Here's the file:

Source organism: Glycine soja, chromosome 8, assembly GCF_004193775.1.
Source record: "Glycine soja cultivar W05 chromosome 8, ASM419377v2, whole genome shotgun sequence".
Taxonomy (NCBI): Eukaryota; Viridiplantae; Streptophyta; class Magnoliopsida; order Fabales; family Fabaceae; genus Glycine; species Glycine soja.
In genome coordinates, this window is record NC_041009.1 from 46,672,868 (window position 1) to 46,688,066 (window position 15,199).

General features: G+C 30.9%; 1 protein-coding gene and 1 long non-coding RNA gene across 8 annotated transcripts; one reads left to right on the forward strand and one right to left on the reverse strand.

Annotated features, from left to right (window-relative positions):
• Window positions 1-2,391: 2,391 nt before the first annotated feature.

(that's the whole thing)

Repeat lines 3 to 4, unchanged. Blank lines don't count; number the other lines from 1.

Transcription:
Taxonomy (NCBI): Eukaryota; Viridiplantae; Streptophyta; class Magnoliopsida; order Fabales; family Fabaceae; genus Glycine; species Glycine soja.
In genome coordinates, this window is record NC_041009.1 from 46,672,868 (window position 1) to 46,688,066 (window position 15,199).